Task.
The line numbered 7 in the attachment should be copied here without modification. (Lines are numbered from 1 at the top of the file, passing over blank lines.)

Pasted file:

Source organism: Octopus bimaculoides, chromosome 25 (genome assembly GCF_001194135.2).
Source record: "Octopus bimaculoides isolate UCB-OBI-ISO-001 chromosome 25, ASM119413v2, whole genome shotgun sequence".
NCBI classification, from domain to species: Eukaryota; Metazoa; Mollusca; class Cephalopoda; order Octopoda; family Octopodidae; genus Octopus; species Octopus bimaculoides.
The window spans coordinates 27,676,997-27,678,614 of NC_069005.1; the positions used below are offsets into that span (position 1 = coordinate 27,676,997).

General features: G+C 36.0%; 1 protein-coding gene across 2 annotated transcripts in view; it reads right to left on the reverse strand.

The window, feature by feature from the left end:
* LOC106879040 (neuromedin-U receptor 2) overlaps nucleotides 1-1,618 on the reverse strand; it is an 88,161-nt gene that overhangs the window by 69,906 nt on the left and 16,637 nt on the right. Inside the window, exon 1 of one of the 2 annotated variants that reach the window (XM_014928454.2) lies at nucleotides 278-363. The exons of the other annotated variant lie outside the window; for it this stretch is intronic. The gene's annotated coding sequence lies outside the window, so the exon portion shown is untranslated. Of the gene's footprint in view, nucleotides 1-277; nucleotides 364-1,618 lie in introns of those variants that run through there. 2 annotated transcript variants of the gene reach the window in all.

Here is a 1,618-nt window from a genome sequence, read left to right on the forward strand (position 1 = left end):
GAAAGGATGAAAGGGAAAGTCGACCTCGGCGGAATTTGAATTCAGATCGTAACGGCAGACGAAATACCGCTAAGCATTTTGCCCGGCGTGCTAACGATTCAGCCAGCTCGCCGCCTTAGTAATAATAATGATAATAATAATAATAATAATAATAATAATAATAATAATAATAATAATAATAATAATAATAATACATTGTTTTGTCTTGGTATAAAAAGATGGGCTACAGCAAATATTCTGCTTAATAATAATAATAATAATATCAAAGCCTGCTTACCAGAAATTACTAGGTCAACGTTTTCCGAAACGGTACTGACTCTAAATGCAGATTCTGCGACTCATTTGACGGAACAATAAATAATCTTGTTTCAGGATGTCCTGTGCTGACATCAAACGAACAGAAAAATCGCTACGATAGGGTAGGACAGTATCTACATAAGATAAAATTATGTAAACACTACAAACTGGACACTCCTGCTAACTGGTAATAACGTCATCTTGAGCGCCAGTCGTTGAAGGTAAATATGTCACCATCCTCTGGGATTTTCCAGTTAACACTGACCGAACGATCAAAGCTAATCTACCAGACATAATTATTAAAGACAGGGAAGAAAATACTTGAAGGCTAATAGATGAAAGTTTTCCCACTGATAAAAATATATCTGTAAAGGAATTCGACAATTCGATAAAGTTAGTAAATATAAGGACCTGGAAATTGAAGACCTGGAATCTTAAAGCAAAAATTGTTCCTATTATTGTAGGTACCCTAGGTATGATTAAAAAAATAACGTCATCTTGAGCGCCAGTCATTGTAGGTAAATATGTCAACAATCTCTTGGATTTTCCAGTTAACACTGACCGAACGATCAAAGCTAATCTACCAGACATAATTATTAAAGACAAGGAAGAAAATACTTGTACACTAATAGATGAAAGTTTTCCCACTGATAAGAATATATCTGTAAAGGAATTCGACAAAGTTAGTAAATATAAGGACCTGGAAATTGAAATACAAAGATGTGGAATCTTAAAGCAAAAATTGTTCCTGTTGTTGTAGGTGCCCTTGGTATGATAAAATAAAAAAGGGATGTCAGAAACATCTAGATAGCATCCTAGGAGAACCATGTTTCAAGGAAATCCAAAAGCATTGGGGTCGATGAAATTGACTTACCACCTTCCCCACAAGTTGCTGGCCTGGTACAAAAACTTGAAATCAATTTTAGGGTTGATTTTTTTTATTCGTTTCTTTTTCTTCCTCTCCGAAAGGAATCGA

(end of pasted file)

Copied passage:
* LOC106879040 (neuromedin-U receptor 2) overlaps nucleotides 1-1,618 on the reverse strand; it is an 88,161-nt gene that overhangs the window by 69,906 nt on the left and 16,637 nt on the right. Inside the window, exon 1 of one of the 2 annotated variants that reach the window (XM_014928454.2) lies at nucleotides 278-363. The exons of the other annotated variant lie outside the window; for it this stretch is intronic. The gene's annotated coding sequence lies outside the window, so the exon portion shown is untranslated. Of the gene's footprint in view, nucleotides 1-277; nucleotides 364-1,618 lie in introns of those variants that run through there. 2 annotated transcript variants of the gene reach the window in all.